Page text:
Moore and Corporal Hiltabidle, they, with some 8 or 10 our men, would also have been cut off.
Under your orders we moved our camp into the general camp, but owing to the loss of one of our teams were unable to move everything, and lost half or more of our company commissary stores and 15 or 20 extra sabers and 4 or 5 Colts carbines in a damaged condition, as also most of the commissioned officers' private baggage; Lieutenant Moore losing nearly everything he had. During the rest of the day, and also during the 8th, my company performed almost constant duty under your orders, scouring the timber in every direction, keeping back the scouts of the enemy, breaking up their attempts at flanking, and taking numbers of prisoners. Sergts. W. A. Kirby, W. T. Hamilton, and Samuel H. McCartney acted in a manner to deserve the highest admiration. Private Skeels alone took a first lieutenant prisoner.
During a part of the 7th I was scouting under the direct orders of General Sigel. My men did hard service, and my only regret is that it was not in our power to participate more directly and efficiently in the principal engagement. Believing that we were useful, and conscious that we were truly anxious to be more so, I have the honor to be, your obedient servant,
Captain Co. G, First Missouri Cavalry, Provost Guard, &c.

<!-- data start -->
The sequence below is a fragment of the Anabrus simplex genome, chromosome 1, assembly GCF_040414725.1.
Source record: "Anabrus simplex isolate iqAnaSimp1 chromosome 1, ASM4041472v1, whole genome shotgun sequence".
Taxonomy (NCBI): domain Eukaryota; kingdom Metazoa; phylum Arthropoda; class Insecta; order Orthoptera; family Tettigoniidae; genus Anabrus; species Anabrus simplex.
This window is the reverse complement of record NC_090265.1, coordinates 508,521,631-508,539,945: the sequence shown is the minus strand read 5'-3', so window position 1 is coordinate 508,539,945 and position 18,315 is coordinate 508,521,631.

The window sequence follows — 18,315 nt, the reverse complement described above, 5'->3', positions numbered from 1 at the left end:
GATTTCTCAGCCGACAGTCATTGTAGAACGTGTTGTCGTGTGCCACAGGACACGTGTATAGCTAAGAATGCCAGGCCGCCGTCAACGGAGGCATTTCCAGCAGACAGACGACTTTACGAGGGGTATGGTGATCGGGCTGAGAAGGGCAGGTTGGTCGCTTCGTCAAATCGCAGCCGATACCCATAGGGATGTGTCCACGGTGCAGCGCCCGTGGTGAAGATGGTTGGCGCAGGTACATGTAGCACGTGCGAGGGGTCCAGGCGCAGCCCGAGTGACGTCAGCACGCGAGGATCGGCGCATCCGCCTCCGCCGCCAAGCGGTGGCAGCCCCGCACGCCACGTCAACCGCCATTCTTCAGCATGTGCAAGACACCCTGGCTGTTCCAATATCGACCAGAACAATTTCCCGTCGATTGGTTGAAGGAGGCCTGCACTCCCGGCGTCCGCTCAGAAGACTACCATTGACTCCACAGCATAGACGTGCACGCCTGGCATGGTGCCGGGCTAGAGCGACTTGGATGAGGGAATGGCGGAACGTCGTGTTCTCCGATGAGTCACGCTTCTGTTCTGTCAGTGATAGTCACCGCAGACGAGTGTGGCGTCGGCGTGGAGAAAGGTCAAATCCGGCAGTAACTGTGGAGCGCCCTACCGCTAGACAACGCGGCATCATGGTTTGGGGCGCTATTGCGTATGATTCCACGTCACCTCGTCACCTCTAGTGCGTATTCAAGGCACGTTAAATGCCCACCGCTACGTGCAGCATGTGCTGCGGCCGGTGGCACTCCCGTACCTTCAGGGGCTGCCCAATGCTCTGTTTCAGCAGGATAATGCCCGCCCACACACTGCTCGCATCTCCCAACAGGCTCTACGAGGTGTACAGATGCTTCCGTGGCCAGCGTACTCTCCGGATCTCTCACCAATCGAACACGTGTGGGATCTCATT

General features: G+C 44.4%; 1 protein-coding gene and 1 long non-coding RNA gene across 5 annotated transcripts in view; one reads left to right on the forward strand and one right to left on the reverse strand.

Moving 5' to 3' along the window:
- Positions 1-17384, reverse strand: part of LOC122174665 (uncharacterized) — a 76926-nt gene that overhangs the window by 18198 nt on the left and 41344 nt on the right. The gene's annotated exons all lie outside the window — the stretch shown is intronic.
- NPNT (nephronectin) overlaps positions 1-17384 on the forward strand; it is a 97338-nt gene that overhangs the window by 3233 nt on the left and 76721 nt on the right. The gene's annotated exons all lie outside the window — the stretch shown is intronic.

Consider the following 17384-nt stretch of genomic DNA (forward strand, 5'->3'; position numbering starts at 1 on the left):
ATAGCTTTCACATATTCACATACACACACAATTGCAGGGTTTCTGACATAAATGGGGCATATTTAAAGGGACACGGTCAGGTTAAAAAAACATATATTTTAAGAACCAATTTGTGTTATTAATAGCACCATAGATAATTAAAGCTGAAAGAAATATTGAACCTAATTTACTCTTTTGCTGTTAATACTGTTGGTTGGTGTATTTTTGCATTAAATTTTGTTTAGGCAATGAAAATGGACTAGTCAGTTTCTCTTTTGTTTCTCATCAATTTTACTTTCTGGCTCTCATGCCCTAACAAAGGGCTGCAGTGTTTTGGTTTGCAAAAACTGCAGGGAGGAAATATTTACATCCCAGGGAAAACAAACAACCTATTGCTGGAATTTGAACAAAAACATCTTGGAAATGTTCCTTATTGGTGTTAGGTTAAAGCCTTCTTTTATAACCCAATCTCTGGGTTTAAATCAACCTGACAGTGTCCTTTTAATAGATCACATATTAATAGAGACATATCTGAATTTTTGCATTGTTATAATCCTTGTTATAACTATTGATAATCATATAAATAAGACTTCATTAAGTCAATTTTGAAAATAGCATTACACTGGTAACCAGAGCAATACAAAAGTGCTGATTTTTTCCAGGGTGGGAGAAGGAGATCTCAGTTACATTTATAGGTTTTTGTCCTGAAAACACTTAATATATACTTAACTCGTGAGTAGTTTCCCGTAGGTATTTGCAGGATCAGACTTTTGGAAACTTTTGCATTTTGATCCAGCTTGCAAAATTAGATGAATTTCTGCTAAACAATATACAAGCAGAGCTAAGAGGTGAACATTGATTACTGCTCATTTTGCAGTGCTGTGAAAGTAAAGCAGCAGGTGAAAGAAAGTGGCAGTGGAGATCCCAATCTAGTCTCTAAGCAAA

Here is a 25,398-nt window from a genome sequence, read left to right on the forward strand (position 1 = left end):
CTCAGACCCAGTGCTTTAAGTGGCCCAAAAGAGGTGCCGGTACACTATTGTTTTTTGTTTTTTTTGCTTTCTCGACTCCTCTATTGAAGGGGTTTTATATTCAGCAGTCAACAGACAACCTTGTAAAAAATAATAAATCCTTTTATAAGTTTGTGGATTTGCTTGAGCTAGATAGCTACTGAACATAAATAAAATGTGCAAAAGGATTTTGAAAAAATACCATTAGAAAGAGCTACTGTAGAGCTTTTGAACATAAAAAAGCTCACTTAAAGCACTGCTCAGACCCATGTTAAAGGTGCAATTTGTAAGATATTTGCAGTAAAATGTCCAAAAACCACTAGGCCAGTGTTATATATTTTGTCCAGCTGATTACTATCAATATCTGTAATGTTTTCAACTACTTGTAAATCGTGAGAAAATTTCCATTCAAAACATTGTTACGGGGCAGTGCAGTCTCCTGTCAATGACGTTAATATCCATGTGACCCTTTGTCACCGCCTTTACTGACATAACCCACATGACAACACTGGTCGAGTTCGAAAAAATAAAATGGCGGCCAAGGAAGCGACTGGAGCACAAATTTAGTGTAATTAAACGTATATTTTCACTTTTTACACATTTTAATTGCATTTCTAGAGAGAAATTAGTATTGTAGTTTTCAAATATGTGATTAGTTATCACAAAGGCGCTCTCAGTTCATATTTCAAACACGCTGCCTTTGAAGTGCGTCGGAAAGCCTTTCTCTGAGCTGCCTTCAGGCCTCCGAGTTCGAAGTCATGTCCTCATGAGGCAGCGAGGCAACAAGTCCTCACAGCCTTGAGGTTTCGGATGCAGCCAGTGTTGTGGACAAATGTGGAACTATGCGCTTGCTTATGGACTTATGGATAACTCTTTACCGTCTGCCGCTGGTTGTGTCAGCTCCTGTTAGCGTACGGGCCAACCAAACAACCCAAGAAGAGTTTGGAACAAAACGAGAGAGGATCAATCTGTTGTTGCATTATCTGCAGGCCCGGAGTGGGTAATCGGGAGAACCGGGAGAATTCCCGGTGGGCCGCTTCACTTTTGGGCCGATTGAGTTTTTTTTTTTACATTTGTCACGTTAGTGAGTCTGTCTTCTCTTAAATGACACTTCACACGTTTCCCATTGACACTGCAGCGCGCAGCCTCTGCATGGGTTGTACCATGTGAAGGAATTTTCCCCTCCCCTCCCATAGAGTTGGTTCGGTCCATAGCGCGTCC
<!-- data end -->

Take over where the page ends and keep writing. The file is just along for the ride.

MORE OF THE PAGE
Major ELI W. WESTON.
No. 33. Report of Major Joseph Conrad, Third Missouri Infantry.
HDQRS. FIRST BATT'N, THIRD Regiment, MO. VOLS.,
Camp Welfley, Ark., March 13, 1862.
GENERAL: Pursuant to your orders, dated Camp McKisick, March 3, 1862, I left camp on the morning of the 4th, my command consisting of two companies of the Seventeenth, one of the Twelfth, one of the Thirty-sixth Illinois Volunteers, one section of Captain Welfley's howitzers, and 30 Fremont and 30 Benton Hussars. Proceeding in a southwestern direction, I marched along Flint Creek until within 3 miles of Lindsey's Prairie, where I camped the night of the 4th. Starting at 7 o'clock a.m. on the 5th I still continued in the same direction until striking the State line road, whence I turned north towards Maysville, sending my adjutant, Lademann, ahead with 8 Fremont Hussars to arrest Mr. Gunter, a notorious secessionist. He met with 7 discharged soldiers of General Price's army, and charging upon them, he captured 5 after a long chase. My guides not being well acquainted with that section of country, I marched some 10 miles out of my way, arriving at Camp Walker towards evening, where I met Captain Kielmansegge, of your staff, who had the order that my command should either proceed to Pineville or return to camp.
The infantry being very tired, we camped that night in the building of the Vegetarian Society, 1 mile east of Camp Walker. In the night, at 10 o'clock, Captain von Kielmansegge proceeded to Pineville, his command consisting of my cavalry, one piece of artillery, and 20 men of infantry hauled in a wagon. At 7 o'clock in the morning of the 6th I received the order to immediately return to camp, as the enemy were approaching. I instantly moved forward on the Maysville and Bentonville